Research limitations/implications

This paper approaches dynamic capabilities by using cross-sectional data. A longitudinal analysis would enrich this study. Also, the data aggregation in this paper does not allow to check different HR orientations from different departments. Finally, other HRM practices and strategic orientations could be assessed.

Practical implications

This paper highlights the need to develop CEOs who are able to combine leadership behaviors in such a way that they promote HR systems (skill-based development vs job-based development) and to use them as mediating mechanisms and in order to generate greater dynamic capabilities in the organization.

Originality/value

The authors are proposing that HRM can be applied to leverage a firm’s competitive advantage, as HR systems mediate for obtaining different dynamic capabilities. Second, it could be concluded that any CEO should combine or display traits of both forms of leadership styles (transformational and transactional) in order to develop the full range of dynamic capabilities. Finally, this paper can provide some insights into the way dynamic capabilities can be measured and approached, through HRM microfoundations.

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Article

Mercedes Villanueva-Flores, Ramon Valle and Mar Bornay-Barrachina

This study examines whether disabled workers perceive negative workplace experiences in terms of discrimination. The purpose of this paper is to study the effects of…

Abstract

Purpose

This study examines whether disabled workers perceive negative workplace experiences in terms of discrimination. The purpose of this paper is to study the effects of perceived distributive injustice at work, regarding three dimensions – job assignment, compensation and career development opportunities – on perceived discrimination and explore the mediation role of perceived discrimination in the relationship between perceived distributive injustice and the job dissatisfaction.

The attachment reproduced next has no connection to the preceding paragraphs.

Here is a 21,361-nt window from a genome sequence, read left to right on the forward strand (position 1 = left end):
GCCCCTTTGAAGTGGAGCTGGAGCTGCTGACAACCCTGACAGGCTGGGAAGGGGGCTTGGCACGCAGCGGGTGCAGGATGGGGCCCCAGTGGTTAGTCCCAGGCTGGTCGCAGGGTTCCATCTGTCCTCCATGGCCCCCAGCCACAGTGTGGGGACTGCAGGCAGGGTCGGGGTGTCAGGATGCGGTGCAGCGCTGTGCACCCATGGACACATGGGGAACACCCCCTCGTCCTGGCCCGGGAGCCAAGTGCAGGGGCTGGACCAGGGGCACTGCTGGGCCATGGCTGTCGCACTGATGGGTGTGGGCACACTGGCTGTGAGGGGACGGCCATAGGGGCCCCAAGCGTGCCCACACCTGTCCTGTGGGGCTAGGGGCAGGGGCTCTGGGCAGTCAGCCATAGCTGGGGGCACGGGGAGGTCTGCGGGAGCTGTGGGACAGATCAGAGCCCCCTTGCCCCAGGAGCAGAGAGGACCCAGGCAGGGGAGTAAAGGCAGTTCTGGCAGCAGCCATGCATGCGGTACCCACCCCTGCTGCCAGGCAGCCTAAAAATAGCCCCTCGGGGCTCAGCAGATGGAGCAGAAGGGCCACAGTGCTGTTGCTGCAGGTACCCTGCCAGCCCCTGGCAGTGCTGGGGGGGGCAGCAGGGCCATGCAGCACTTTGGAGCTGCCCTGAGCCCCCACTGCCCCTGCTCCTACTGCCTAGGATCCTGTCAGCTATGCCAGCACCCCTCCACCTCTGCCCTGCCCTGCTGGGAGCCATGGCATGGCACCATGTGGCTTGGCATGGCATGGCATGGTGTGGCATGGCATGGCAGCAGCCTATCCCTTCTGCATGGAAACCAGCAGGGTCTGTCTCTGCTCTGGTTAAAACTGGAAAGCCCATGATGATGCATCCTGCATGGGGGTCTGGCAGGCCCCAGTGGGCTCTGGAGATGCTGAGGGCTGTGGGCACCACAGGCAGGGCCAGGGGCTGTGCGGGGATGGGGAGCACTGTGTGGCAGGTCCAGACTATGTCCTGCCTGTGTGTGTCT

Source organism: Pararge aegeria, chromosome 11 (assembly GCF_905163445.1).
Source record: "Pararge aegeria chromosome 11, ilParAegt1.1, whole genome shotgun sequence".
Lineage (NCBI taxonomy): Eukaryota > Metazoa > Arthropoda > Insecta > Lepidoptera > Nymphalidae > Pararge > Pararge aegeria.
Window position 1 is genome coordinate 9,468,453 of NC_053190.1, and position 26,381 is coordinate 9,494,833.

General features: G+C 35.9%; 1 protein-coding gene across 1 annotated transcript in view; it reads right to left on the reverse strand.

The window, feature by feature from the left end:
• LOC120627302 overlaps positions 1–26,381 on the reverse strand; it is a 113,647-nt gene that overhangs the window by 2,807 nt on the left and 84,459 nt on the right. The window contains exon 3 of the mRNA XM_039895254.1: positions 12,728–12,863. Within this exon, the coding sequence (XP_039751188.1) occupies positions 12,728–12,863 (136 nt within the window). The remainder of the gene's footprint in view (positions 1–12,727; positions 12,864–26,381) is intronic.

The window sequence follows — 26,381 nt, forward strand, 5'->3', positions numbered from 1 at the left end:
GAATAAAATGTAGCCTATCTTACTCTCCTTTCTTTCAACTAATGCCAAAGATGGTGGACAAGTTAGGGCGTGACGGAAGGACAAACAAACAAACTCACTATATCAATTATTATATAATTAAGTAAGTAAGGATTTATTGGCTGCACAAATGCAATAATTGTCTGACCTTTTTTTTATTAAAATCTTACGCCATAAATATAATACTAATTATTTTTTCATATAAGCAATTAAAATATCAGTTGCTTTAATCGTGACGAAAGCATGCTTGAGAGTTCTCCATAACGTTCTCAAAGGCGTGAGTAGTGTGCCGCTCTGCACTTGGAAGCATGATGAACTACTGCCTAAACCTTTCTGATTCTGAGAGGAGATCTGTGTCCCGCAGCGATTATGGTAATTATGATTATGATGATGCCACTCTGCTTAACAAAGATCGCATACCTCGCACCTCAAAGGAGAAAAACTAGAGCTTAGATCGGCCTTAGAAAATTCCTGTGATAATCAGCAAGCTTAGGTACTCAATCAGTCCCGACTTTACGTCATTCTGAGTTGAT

Design/methodology/approach

Research hypotheses are tested with a questionnaire administered to 107 disabled employees working in public and private Spanish organisations.

Findings

The results indicate that physically disabled people perceive distributive injustice and discrimination at work regarding job assignment, compensation and career development opportunities in Andalusian organisations, and this perception of discrimination leads to feel dissatisfaction. This study confirms the triple dimensionality of two of the variables studied: perceived distributive injustice at work and perceived discrimination at work.

Originality/value

Few studies have focussed on disability-related issues from a human resource management viewpoint. This study focusses on job assignments, compensation and career development and shows that the perception of discrimination mediates the relation between the perception of distributive injustice at work, and job dissatisfaction. That is, perceived distributive injustice in the organisation leads physically disabled employees to compare their situation with that of their non-disabled peers and thus to perceive discrimination regarding job assignment, compensation and career development opportunities. As a result, they become dissatisfied with their jobs. The results obtained allow us to extend the organisational justice framework, achieving a more thorough understanding of the perception of both injustice and discrimination.